Bill Buckner flubbed it. Ed Montague didn't.
Montague, the rightfield umpire who picked up what many consider the most famous baseball in Mets history on an October night at Shea Stadium 20 years ago, started a journey that has come almost full circle. Today, the treasured, tobacco-stained horsehide is firmly in the hands of a worthy caretaker: a devoted Mets fan who grew up in Great Neck.
"That ball and the one that Reggie hit for his third home run of the game in the 1977 World Series are two of my favorite pieces," said Seth Swirsky, 46, a songwriter, author and memorabilia collector now living in Beverly Hills. "When you think of it, I guess it's kind of cool that they both ended up with a guy from Long Island."
To be sure, the ball that left Red Sox reliever Bob Stanley's hand toward batter Mookie Wilson in the 10th inning of Game 6 of the 1986 World Series has had a circuitous route for two decades.
When the ball scooted under first baseman Buckner's glove and Ray Knight scored the winning run, it was pocketed by Montague, who inscribed it with a small "X" near a seam to identify it. He then gave the ball to Arthur Richman, the Mets' traveling secretary. "He thought I would appreciate having it more than he would," Richman wrote in an authentication letter in May 1992.
In the crazed clubhouse after the game, Richman presented the ball to Wilson and the jubilant centerfielder autographed it: "To Arthur. The ball won it for us. Mookie Wilson 10/25/86".
Players passed it around and kissed it; some tobacco stains remain.
Richman held the memento until 1992, when actor Charlie Sheen submitted an $85,000 bid by telephone during a live auction of sports memorabilia conducted by Leland's at the Southgate Tower Hotel in Manhattan. That far surpassed the expected price of about $10,000. With the Leland's premium, Sheen paid $93,500 for the ball.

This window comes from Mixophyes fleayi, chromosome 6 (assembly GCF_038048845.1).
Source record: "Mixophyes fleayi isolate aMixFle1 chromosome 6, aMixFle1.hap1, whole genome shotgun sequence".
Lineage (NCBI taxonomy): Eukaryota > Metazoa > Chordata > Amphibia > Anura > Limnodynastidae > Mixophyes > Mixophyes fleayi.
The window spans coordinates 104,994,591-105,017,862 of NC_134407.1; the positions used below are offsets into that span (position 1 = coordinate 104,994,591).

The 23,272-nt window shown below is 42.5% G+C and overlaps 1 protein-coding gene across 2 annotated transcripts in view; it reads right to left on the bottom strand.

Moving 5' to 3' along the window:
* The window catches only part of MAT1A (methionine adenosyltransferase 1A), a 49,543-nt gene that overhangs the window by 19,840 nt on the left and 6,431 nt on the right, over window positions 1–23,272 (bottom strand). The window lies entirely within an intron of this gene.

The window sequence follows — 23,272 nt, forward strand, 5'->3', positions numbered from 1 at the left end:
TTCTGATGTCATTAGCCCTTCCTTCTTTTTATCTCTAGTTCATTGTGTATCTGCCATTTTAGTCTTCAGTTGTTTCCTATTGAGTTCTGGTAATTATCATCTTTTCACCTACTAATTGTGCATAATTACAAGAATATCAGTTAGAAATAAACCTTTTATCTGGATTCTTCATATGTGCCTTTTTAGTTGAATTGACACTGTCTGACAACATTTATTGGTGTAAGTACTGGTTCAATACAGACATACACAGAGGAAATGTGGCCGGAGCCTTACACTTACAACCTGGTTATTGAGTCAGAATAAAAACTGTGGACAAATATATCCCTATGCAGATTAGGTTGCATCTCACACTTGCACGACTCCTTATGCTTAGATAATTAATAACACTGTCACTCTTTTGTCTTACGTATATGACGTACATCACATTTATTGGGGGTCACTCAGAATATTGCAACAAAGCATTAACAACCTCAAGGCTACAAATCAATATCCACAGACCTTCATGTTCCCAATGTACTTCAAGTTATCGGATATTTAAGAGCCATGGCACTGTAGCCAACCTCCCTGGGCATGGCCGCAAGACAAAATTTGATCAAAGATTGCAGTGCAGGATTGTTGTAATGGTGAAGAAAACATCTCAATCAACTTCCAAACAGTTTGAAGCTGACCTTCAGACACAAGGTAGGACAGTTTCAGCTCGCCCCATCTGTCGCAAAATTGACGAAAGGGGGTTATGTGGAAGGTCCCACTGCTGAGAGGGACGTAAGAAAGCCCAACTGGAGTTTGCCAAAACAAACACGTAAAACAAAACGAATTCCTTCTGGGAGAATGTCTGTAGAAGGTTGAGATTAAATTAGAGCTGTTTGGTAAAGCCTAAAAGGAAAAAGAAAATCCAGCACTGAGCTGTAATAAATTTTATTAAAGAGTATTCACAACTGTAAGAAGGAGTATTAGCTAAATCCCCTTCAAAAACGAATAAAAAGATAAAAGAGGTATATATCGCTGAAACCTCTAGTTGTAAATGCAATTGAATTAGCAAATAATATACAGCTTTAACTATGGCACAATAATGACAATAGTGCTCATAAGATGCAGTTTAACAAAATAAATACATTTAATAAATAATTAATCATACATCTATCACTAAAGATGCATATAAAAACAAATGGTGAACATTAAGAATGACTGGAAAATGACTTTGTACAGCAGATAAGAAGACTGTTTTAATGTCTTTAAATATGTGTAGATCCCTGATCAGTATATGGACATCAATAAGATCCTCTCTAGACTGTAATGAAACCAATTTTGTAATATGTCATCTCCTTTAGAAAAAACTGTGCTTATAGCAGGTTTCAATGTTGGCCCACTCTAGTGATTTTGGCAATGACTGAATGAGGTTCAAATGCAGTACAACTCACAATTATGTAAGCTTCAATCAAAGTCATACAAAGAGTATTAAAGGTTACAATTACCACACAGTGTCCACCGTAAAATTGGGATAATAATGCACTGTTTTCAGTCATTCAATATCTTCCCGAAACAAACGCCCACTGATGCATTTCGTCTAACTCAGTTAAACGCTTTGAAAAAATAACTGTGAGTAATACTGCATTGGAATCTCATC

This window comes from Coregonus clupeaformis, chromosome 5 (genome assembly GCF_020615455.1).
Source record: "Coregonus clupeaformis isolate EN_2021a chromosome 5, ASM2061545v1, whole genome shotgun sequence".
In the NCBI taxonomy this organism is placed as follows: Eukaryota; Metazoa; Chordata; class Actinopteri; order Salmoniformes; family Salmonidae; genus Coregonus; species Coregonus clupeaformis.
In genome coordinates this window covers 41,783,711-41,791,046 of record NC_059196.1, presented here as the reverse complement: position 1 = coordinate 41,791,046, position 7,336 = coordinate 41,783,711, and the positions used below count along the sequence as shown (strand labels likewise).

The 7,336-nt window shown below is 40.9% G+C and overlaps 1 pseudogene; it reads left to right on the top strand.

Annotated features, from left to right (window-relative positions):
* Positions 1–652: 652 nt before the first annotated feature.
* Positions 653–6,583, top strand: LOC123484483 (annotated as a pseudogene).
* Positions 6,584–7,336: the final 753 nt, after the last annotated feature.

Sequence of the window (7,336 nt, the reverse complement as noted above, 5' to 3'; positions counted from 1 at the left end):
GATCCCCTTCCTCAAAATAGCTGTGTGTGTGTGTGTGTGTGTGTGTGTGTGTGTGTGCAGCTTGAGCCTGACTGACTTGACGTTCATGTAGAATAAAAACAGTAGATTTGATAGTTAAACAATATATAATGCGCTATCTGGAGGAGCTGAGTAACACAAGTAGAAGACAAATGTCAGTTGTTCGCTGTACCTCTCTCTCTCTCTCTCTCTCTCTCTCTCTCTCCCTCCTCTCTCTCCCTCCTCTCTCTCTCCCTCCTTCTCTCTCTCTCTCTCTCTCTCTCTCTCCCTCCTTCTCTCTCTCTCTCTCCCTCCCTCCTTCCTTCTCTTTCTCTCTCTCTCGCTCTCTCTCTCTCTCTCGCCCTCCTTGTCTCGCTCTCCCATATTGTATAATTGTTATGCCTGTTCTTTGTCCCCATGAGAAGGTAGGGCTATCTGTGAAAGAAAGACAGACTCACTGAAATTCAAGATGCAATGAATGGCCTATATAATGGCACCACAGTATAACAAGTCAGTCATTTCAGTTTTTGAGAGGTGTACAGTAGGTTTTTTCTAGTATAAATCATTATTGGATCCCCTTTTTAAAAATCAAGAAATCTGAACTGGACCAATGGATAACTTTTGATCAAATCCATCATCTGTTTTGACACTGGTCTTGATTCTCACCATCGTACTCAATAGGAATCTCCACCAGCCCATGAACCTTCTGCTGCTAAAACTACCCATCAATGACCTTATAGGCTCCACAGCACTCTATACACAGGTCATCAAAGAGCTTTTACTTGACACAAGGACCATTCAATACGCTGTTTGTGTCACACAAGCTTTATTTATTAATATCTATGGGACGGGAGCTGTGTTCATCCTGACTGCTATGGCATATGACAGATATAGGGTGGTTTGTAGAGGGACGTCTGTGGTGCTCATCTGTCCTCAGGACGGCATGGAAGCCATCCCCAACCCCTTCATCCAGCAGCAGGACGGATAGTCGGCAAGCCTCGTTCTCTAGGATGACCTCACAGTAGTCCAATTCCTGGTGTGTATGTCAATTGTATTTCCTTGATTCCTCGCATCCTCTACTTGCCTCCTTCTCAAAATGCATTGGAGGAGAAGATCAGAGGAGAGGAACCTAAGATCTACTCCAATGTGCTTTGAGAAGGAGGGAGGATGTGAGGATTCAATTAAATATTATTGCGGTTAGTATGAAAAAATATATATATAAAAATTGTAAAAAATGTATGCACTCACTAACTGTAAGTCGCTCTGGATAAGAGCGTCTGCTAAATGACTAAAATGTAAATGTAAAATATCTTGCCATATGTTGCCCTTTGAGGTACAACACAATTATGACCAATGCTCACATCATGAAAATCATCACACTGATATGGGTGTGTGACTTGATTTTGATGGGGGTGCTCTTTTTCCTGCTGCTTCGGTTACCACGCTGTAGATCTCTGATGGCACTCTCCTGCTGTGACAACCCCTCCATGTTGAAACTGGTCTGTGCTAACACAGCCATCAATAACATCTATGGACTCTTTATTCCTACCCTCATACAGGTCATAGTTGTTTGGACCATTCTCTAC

Enter Swirsky, an aspiring songwriter working in Manhattan in 1986. "My first Mets game was Game 4 of the World Series in 1969. I was 9," he recalled in a telephone interview this week. "Then I kind of drifted away in the '70s, fell in love with the Islanders in the early '80s, then got excited about the Mets again in 1984, '85, with Gooden and Hernandez and Carter and Dykstra, and I thought, this is not that different than in 1969. I could still love the Mets. I watched Game 6 dumbfounded like
Eventually his songwriting talents paid off. He wrote two pop hits for Taylor Dayne, a Long Island singer, and other performers, and began acquiring memorabilia in 1995, including a baseball signed by the Beatles on the day of their concert at Shea in August 1965. When Sheen put his collection up for auction in 2000, Swirsky bid $63,500 for the ball.
Swirsky will fly here with the "Mookie ball" for the 1986 Mets reunion Saturday. He and Wilson have exchanged letters and they met in a radio studio in 2003. Swirsky met Buckner for only the first time about two weeks ago at Wrigley Field, but didn't mention the baseball that has haunted the former player. "I just couldn't bring it up to him," Swirsky said.
Could there be some New York magic left in the ball? Swirsky thinks so. In the 2003 ALCS, when the Yankees were down 4-0 in Game 7 and on the brink of playoff elimination by the Red Sox, he and his son were watching the broadcast. The youngster had counted the Yankees out. "I went downstairs and brought out the 'Mookie ball' and another signed by Babe Ruth and three members of the Yankees' Murderers' Row in 1927 and put them next to the TV," Swirsky said. "The game starts to turn a little, and
then up comes Aaron Boone and we all know what happened. I'm saying this with a wink, but I'm convinced that it was kind of a Red Sox 'curse' moment."